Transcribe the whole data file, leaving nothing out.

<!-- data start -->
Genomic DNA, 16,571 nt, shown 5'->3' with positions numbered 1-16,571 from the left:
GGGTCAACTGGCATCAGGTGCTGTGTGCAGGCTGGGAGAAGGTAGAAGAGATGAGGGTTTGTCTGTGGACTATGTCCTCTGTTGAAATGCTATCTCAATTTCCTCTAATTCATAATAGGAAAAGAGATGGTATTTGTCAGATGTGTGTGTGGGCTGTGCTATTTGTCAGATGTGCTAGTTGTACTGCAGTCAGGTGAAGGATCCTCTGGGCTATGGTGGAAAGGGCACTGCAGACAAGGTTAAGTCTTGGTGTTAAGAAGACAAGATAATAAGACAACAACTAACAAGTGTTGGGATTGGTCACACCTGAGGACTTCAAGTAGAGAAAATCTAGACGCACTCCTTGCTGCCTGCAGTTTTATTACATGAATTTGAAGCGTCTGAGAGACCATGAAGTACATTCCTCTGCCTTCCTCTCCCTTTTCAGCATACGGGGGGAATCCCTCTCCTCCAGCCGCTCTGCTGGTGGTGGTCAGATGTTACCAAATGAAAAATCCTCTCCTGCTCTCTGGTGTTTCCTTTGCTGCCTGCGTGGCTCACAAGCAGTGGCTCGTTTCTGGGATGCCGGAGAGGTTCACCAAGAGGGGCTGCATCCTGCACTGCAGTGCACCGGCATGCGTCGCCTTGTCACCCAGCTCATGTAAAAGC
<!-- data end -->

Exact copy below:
Genomic DNA, 16,571 nt, shown 5'->3' with positions numbered 1-16,571 from the left:
GGGTCAACTGGCATCAGGTGCTGTGTGCAGGCTGGGAGAAGGTAGAAGAGATGAGGGTTTGTCTGTGGACTATGTCCTCTGTTGAAATGCTATCTCAATTTCCTCTAATTCATAATAGGAAAAGAGATGGTATTTGTCAGATGTGTGTGTGGGCTGTGCTATTTGTCAGATGTGCTAGTTGTACTGCAGTCAGGTGAAGGATCCTCTGGGCTATGGTGGAAAGGGCACTGCAGACAAGGTTAAGTCTTGGTGTTAAGAAGACAAGATAATAAGACAACAACTAACAAGTGTTGGGATTGGTCACACCTGAGGACTTCAAGTAGAGAAAATCTAGACGCACTCCTTGCTGCCTGCAGTTTTATTACATGAATTTGAAGCGTCTGAGAGACCATGAAGTACATTCCTCTGCCTTCCTCTCCCTTTTCAGCATACGGGGGGAATCCCTCTCCTCCAGCCGCTCTGCTGGTGGTGGTCAGATGTTACCAAATGAAAAATCCTCTCCTGCTCTCTGGTGTTTCCTTTGCTGCCTGCGTGGCTCACAAGCAGTGGCTCGTTTCTGGGATGCCGGAGAGGTTCACCAAGAGGGGCTGCATCCTGCACTGCAGTGCACCGGCATGCGTCGCCTTGTCACCCAGCTCATGTAAAAGC